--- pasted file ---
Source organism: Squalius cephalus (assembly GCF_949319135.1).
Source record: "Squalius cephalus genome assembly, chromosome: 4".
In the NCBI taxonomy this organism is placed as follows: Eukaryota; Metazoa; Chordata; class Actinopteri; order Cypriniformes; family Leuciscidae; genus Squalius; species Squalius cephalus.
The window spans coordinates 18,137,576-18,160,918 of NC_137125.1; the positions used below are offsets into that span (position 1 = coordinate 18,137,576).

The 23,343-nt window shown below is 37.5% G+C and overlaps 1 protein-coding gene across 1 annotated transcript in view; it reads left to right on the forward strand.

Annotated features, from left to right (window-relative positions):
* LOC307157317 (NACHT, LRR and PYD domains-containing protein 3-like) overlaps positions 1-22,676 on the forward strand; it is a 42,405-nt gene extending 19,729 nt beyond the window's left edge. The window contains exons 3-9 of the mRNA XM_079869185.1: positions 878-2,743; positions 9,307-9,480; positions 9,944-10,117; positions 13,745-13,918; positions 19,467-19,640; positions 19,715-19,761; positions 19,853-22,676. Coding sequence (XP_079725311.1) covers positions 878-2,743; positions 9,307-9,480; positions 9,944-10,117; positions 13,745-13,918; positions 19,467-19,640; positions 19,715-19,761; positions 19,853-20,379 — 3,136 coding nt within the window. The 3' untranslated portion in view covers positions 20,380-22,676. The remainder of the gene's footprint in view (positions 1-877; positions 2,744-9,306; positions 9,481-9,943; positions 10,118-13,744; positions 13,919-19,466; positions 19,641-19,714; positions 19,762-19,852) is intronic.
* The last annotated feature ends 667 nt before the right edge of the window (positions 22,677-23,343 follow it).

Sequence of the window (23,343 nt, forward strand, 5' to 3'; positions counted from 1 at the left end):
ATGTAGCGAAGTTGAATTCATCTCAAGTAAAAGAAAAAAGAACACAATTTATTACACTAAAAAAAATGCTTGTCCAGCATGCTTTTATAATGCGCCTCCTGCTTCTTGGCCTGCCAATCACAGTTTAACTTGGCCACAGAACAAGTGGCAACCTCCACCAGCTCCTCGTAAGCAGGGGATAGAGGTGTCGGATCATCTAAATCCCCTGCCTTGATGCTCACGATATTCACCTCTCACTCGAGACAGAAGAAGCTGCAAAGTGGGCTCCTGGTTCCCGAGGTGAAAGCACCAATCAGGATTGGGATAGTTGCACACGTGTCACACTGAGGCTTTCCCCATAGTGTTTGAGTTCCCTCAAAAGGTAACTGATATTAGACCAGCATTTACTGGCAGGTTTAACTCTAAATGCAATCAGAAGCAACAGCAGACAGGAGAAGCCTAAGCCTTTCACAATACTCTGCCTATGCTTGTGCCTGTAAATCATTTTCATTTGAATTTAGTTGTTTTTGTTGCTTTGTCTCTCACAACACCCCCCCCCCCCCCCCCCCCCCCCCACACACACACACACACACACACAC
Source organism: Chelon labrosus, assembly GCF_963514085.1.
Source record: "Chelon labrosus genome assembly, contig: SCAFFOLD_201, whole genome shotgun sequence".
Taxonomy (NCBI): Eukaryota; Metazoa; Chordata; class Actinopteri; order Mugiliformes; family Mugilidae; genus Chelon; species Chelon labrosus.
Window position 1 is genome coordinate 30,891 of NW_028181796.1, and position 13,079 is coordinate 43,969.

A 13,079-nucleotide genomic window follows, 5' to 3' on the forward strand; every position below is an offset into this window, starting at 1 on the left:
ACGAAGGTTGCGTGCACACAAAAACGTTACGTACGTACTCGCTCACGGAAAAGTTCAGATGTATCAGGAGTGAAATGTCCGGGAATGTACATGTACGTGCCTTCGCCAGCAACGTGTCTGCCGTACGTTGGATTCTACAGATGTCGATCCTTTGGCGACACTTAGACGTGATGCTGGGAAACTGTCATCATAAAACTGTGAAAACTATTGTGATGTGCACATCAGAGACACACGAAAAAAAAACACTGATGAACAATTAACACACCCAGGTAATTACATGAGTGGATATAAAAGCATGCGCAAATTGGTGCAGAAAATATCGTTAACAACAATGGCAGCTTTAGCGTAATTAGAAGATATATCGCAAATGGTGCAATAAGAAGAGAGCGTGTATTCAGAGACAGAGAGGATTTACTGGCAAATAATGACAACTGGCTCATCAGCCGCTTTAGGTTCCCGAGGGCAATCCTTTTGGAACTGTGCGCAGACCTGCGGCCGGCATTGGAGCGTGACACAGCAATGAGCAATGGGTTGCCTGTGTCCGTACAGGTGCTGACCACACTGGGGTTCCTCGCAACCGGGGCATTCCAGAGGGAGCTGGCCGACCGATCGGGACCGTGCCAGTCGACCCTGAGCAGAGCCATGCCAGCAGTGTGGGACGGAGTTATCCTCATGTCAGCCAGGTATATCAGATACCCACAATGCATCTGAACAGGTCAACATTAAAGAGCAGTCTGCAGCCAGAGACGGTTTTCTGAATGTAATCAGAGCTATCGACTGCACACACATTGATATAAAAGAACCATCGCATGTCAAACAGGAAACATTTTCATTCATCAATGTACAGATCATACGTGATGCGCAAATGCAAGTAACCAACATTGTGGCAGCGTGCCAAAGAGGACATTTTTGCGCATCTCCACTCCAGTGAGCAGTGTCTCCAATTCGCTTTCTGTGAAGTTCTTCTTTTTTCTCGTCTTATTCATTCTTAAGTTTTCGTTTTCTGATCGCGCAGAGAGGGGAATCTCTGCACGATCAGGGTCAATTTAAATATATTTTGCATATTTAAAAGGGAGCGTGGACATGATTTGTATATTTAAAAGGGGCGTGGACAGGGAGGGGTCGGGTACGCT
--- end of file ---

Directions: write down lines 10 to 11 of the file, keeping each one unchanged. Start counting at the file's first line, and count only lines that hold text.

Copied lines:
ATGTAGCGAAGTTGAATTCATCTCAAGTAAAAGAAAAAAGAACACAATTTATTACACTAAAAAAAATGCTTGTCCAGCATGCTTTTATAATGCGCCTCCTGCTTCTTGGCCTGCCAATCACAGTTTAACTTGGCCACAGAACAAGTGGCAACCTCCACCAGCTCCTCGTAAGCAGGGGATAGAGGTGTCGGATCATCTAAATCCCCTGCCTTGATGCTCACGATATTCACCTCTCACTCGAGACAGAAGAAGCTGCAAAGTGGGCTCCTGGTTCCCGAGGTGAAAGCACCAATCAGGATTGGGATAGTTGCACACGTGTCACACTGAGGCTTTCCCCATAGTGTTTGAGTTCCCTCAAAAGGTAACTGATATTAGACCAGCATTTACTGGCAGGTTTAACTCTAAATGCAATCAGAAGCAACAGCAGACAGGAGAAGCCTAAGCCTTTCACAATACTCTGCCTATGCTTGTGCCTGTAAATCATTTTCATTTGAATTTAGTTGTTTTTGTTGCTTTGTCTCTCACAACACCCCCCCCCCCCCCCCCCCCCCCCCACACACACACACACACACACACAC
Source organism: Chelon labrosus, assembly GCF_963514085.1.